Imagining a future urban setting where the pedestrian is the main actor in the city, the aim of the project was to create a “minimal habitat” as an extension of the sidewalk, for temporary and interchangeable use. Part of the project evaluation of the parklets! was based on the use of resources at hand.
Project Title: Digital Fabrication Lab Research Pavilion (The University of Tokyo)
Studio Name: Advanced Design Studies, Digital Fabrication Lab
Project Director: Prof. Yusuke Obuchi
Tutors: Hironori Yoshida, Toshikatsu Kiuchi, So Sugita, and Toshihiko Kiuchi, Kosuke Nagata, Kaz Yoneda
Students: Kevin Clement, Minjie Xu, Fawad Osman, Qiaomu Jin, Ornchuma Saraya, Benjamin Berwick, Anders Rod, Yanli Xiong, Gilang Arenza Judinaputra, Pitchawut Virutamawongse, Samuel Aaron Eugene Lalo, Rosina Shatarova, Ratnar Sam, Ying Xu, Deborah Lopez, Hadin Habib Charbel, Ann-Kristin Crusius, Jiang Lai, Yuanfung Lu, Alexandra Karlsson, Jan Vranovsky, Mariko Mori
A proposal based more around the method than the product, the Digital Fabrication Lab has created this pavilion as a proof of concept of their main proposal: a network of human-driven 3D printers which they call STIK (Smart Tool Integrated Konstruction.) Instead of the normal materials for 3D printers, they instead used waribashi, a recycled material produced as a byproduct from Japan’s industrial chopstick production. Based on analysing the properties of the waribashi and understanding and controlling how they are distributed, the system can create large and complex structures which are entirely stable by themselves.
Project Title: Paolo Salvetti Lab (Escola da Cidade)
Submitted by: Paolo Michele Salvetti
This project is an empirical experiment on the perception of space in a time when images dominate contemporary architecture. The work examines how space can impact the individual, aiming to create an atmosphere that provokes different feelings, such as surprise, a sense of closing, opening and welcoming; an attempt to create a more humane and sensitive architecture. The goal is to simulate a feeling of individuality for each person; using bamboo Paolo Salvetti tried to create different perceptions of density, weight and shape, integrating the structure with its surrounding context.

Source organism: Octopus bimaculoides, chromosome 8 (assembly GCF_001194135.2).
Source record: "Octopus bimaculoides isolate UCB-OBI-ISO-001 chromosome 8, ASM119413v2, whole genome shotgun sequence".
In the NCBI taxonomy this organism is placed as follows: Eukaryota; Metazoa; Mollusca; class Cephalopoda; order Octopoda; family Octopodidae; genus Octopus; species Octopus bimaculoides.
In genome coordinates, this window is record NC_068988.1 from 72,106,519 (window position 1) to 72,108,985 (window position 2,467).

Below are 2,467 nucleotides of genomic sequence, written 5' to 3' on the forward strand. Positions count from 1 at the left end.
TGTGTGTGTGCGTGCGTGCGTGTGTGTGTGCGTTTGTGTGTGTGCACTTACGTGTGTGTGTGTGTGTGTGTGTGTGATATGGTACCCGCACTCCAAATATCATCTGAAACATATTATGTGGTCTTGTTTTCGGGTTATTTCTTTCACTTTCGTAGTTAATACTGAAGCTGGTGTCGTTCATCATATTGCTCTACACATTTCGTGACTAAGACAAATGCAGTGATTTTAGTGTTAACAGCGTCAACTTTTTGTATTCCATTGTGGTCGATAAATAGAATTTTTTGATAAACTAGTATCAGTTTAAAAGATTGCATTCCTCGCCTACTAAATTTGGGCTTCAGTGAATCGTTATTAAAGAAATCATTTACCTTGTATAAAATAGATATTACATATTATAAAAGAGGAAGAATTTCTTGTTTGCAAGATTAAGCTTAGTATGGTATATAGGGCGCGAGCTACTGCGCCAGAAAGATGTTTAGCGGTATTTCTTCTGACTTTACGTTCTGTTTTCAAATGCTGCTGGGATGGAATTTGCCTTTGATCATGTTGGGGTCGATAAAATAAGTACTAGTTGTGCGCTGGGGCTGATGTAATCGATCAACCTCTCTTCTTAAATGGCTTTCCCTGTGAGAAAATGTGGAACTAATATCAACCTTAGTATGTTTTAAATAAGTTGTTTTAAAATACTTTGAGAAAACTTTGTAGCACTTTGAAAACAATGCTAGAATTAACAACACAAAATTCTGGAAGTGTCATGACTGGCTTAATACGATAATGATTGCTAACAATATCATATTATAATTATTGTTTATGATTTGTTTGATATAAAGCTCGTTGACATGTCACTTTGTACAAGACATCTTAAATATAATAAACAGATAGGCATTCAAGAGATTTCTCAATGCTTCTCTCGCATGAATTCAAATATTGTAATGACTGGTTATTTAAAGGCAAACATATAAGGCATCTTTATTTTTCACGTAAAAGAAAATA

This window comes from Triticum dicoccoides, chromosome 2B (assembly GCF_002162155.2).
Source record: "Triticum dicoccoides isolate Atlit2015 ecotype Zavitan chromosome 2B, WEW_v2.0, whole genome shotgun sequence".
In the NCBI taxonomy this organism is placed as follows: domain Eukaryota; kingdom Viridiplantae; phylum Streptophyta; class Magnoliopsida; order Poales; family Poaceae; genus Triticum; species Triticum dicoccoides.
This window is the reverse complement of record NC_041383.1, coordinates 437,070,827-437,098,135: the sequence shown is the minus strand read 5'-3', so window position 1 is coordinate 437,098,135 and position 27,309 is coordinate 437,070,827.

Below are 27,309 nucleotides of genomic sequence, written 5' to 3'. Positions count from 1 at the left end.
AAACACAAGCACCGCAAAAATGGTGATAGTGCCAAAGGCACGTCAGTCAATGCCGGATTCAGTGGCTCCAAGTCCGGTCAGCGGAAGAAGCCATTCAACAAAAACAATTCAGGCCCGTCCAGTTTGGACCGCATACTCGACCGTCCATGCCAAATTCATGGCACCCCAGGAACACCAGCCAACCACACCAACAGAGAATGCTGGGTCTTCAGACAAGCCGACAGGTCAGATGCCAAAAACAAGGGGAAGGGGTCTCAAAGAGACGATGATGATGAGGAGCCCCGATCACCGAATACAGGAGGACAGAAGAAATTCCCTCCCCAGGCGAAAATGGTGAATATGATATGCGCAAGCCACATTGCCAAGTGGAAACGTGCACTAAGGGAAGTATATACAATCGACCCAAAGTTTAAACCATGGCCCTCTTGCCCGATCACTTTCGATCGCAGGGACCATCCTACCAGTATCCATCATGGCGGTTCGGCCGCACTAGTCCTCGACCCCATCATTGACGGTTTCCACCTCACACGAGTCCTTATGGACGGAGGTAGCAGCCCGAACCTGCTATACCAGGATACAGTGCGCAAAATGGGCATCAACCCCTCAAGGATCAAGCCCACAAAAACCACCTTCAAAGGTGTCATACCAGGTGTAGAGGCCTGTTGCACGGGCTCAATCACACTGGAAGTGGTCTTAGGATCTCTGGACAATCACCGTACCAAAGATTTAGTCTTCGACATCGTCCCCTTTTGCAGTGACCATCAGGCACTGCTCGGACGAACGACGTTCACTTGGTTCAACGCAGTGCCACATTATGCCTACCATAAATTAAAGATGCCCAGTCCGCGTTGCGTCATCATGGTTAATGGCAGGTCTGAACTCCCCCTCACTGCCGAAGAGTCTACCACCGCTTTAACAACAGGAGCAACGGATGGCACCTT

Project Title: Johnson County Sunset Office Building Pavilion (Kansas State University)
Studio Name: Design+Make Studio
Students: Valerie Gaughan, Anna Groppoli, Brian Delaney, Tanner James, Ian Cole
Mentors: el dorado inc
The Johnson County Sunset Office building had already been designed and built, but plans to add an outdoor space for meetings and socializing had been abandoned, leaving the complex with no outdoor space. Design + Make Studio at KSU came to the rescue, developing a concept using the ideas of the original architects. The Studio also happened to have nine large glulam beams to repurpose, which the team used to expand on a midcentury form that built on both the beams and the existing building.
Project Title: Capilla Vistas de San Pablo (ITESM Querétaro)
Studio Name: TAAC-Taller Activo
Tutors: Alfonso Garduño, Diana García, Edmundo Palacios and Janna Castro
Students/Design: Daniela Cruz Charlot and María José Robles Adame
Students/Development and Construction: Ariadna Ambrosio, Hans Duer, Vincent García, Illaly Loarca, Narciso Lugo, Karla Luna, Scarlett Márquez, Alejandra Pérez, Mario Ramirez, Zay Soto and Edder Villegas.